I’ve always been an entrepreneur. As a teenager, I was always looking to turn my weird and wonderful ideas into profitable businesses. I thrived off the thrill and meritocracy of being an entrepreneur and salesperson, visibly seeing the results of the work I put in having a positive impact on an industry or community.
To me, being a founder means building something from scratch that didn’t exist before. You bring an idea to the market, resource it, sell it and energise it. That’s my sweet spot.
At Sullivan & Stanley, the specialist change consultancy that I founded in 2016, I got to embrace the excitement of being the founder, but also steer the ship day-to-day as CEO. But I knew from day one that eventually, I’d hand the CEO reins to someone else.
Ego can be one of the biggest killers of success. Many CEOs are guilty of this and don’t realise that there will come a time when they’ve reached their full potential in that role.
As the captain, it’s important to recognise when it’s time to pass the baton.
Find someone who will help you scale
As a football fanatic, I like to look at things through a sporting lens. My role as founder of Sullivan & Stanley saw me establish the ‘team’ – I scouted the best talent and brought us up from the depths of the amateur league to the professional consulting leagues. I’ve now brought in a new CEO to help us get to the premier league.
For me, it’s the ‘who’ not the ‘how’.
I knew Jason Byrne was the perfect person for this new role. At his last company, Moorhouse, he was one of the original three employees and saw the company go from the amateur league to the first division.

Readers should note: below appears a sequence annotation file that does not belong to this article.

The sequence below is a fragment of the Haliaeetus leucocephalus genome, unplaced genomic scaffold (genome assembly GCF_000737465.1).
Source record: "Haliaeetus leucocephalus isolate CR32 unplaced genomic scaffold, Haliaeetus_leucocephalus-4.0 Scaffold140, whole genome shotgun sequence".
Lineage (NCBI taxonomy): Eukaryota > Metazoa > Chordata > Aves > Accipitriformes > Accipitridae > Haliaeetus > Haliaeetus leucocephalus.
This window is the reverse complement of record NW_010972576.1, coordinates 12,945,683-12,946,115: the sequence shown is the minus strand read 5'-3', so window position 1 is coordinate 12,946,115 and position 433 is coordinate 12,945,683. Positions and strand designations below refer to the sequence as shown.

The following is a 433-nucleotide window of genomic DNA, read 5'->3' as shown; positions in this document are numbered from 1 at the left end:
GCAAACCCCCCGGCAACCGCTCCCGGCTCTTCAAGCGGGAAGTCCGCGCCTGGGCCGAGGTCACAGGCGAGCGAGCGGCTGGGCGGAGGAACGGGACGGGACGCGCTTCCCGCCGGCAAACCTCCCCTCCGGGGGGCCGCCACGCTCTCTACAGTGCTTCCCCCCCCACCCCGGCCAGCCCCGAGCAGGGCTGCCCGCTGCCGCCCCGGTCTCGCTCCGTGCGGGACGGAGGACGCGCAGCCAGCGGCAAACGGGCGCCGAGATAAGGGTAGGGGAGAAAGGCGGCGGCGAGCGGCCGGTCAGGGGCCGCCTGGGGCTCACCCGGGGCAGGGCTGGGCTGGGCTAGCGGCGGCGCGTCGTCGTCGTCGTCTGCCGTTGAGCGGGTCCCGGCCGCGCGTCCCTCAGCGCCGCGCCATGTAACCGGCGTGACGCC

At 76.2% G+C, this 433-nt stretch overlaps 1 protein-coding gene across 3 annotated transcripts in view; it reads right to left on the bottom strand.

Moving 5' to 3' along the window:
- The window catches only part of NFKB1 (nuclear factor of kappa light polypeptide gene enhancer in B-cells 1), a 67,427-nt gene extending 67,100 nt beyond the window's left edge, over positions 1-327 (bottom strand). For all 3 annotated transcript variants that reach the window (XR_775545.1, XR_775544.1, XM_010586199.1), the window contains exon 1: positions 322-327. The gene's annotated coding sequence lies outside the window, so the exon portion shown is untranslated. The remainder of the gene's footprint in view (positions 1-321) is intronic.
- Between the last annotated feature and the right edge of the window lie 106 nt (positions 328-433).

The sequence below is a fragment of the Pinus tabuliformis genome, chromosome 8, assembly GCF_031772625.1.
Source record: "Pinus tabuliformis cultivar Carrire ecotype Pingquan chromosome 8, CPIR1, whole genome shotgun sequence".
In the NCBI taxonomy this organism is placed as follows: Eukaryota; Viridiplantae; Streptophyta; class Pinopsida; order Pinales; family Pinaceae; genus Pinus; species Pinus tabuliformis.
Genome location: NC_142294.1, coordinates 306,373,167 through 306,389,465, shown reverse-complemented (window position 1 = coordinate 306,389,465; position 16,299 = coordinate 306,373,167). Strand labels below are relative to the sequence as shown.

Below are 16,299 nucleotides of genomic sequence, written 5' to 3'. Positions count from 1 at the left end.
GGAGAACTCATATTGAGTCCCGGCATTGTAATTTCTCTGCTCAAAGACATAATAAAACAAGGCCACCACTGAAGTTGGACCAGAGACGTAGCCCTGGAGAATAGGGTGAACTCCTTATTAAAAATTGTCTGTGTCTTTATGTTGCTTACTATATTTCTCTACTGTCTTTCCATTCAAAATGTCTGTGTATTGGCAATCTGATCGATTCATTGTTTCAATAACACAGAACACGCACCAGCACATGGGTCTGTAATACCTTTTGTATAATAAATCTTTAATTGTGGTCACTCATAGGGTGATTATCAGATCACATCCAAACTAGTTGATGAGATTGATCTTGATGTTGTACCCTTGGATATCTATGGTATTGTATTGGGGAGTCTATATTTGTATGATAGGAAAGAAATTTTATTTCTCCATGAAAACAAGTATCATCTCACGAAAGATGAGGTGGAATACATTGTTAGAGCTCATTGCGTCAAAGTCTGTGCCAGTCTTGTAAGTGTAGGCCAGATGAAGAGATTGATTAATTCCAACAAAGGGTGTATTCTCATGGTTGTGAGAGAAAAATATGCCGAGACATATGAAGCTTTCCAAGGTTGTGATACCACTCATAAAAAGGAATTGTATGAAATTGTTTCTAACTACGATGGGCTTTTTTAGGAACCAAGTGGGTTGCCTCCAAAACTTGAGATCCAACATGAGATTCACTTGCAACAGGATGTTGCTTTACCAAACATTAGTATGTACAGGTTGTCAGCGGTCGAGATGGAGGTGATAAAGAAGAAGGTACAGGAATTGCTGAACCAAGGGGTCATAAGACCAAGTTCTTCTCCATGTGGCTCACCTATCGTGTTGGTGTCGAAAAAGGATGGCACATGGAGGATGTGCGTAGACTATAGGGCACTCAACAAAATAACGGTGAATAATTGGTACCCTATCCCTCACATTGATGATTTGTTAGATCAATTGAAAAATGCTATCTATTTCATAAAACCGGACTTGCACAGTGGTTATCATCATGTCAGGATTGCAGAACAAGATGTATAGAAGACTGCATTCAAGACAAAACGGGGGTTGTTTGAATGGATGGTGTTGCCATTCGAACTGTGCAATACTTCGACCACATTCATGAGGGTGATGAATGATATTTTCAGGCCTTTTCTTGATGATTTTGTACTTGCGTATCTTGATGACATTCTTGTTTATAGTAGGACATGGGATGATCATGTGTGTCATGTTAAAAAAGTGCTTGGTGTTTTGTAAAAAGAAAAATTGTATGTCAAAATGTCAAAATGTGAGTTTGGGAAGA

He would have the ideal perspective to help us scale in a way that I couldn’t possibly achieve alone.
Founders are the visionaries and risk-takers. They’ve got the guts to get an idea up and running and get it into a great place. But at some point they need to realise that there’s a better person to take that vision and take it to a grander scale.
Some CEOs who are brilliant at taking companies to the next level, will fail gloriously in a founder role. They have totally different skill sets and it’s rare to be able to do them both.
I’ve seen so many CEOs let their own ego get the best of them and end up becoming part of the problem. They end up holding their business back because they’ve gone stale. I never wanted that for myself but I quickly realised I was only a few years away from that becoming the reality.
Ensure a comfortable cultural fit
The decision to hire Sullivan & Stanley’s new CEO didn’t just happen overnight. It’s been on my mind from when I first started the business. I must have interviewed hundreds of candidates over the last three or four years. The old saying “if it’s not screaming ‘yes!’, it’s a ‘no’” often stuck in my head.
Being the founder and CEO, I knew what made the business tick. I knew the new CEO needed to understand and fit into our culture that I worked so hard to build.
I made sure we did chemistry tests with Jason and the team. We held several workshops so we could gather feedback from our teams, and once we were happy, we invited him back to attend company events, as well as our yearly retreat in Lisbon. He became fully integrated into the team so that his role as CEO began before he even started.
We’ve been doing a lot of work with our head of talent and people, to ensure that we’re in sync with job specs across the whole leadership team. You need to establish where the boundaries are and I’ve got a whole document on how I’m going to support him and what I’m not going to do to diminish him. It’s a constant programme of work.
I now need to take a step back and focus on my sweet spot of being the founder, building on our partnerships, growth strategy and bringing new products and services to market, and allow Jason to really steer the ship as CEO.
To me, the real sign of leadership is when you can recognise your strengths and weaknesses, and you know when it’s time to walk away. I’m leaving the team now to crack on and thrive, building on the success we’ve had. I hope that my decision inspires others to reflect and potentially do the same, because as CEO you can often be the last one to realise when you’re becoming part of the problem, and by then, it might be too late.